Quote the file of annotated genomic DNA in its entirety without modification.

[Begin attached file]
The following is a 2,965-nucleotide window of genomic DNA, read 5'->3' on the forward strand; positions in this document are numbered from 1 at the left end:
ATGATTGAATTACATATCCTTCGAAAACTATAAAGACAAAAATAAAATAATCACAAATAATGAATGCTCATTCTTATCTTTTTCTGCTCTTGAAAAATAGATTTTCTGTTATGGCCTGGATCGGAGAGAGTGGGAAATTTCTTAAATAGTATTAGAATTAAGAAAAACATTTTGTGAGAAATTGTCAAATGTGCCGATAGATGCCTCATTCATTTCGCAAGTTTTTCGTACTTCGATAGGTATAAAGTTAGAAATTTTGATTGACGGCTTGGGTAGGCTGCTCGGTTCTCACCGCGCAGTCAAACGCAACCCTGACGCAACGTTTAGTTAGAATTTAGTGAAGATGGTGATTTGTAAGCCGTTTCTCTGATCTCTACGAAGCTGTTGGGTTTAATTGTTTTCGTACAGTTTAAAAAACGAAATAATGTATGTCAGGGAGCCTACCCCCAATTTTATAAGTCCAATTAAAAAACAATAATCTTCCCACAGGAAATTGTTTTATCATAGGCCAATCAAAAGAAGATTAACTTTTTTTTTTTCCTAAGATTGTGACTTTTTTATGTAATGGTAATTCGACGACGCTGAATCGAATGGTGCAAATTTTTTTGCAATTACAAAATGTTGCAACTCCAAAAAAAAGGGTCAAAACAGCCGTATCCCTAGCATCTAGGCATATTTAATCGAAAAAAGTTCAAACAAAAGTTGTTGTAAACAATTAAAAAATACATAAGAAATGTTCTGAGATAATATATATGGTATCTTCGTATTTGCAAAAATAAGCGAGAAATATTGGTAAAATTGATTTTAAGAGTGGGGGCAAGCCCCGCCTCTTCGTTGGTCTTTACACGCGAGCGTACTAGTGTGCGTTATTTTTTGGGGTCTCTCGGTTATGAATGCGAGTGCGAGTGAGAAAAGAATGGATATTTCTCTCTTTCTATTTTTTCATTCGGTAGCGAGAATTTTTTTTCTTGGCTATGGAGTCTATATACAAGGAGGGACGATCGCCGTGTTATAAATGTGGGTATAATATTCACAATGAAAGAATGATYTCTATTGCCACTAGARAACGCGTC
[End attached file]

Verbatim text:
The following is a 2,965-nucleotide window of genomic DNA, read 5'->3' on the forward strand; positions in this document are numbered from 1 at the left end:
ATGATTGAATTACATATCCTTCGAAAACTATAAAGACAAAAATAAAATAATCACAAATAATGAATGCTCATTCTTATCTTTTTCTGCTCTTGAAAAATAGATTTTCTGTTATGGCCTGGATCGGAGAGAGTGGGAAATTTCTTAAATAGTATTAGAATTAAGAAAAACATTTTGTGAGAAATTGTCAAATGTGCCGATAGATGCCTCATTCATTTCGCAAGTTTTTCGTACTTCGATAGGTATAAAGTTAGAAATTTTGATTGACGGCTTGGGTAGGCTGCTCGGTTCTCACCGCGCAGTCAAACGCAACCCTGACGCAACGTTTAGTTAGAATTTAGTGAAGATGGTGATTTGTAAGCCGTTTCTCTGATCTCTACGAAGCTGTTGGGTTTAATTGTTTTCGTACAGTTTAAAAAACGAAATAATGTATGTCAGGGAGCCTACCCCCAATTTTATAAGTCCAATTAAAAAACAATAATCTTCCCACAGGAAATTGTTTTATCATAGGCCAATCAAAAGAAGATTAACTTTTTTTTTTTCCTAAGATTGTGACTTTTTTATGTAATGGTAATTCGACGACGCTGAATCGAATGGTGCAAATTTTTTTGCAATTACAAAATGTTGCAACTCCAAAAAAAAGGGTCAAAACAGCCGTATCCCTAGCATCTAGGCATATTTAATCGAAAAAAGTTCAAACAAAAGTTGTTGTAAACAATTAAAAAATACATAAGAAATGTTCTGAGATAATATATATGGTATCTTCGTATTTGCAAAAATAAGCGAGAAATATTGGTAAAATTGATTTTAAGAGTGGGGGCAAGCCCCGCCTCTTCGTTGGTCTTTACACGCGAGCGTACTAGTGTGCGTTATTTTTTGGGGTCTCTCGGTTATGAATGCGAGTGCGAGTGAGAAAAGAATGGATATTTCTCTCTTTCTATTTTTTCATTCGGTAGCGAGAATTTTTTTTCTTGGCTATGGAGTCTATATACAAGGAGGGACGATCGCCGTGTTATAAATGTGGGTATAATATTCACAATGAAAGAATGATYTCTATTGCCACTAGARAACGCGTC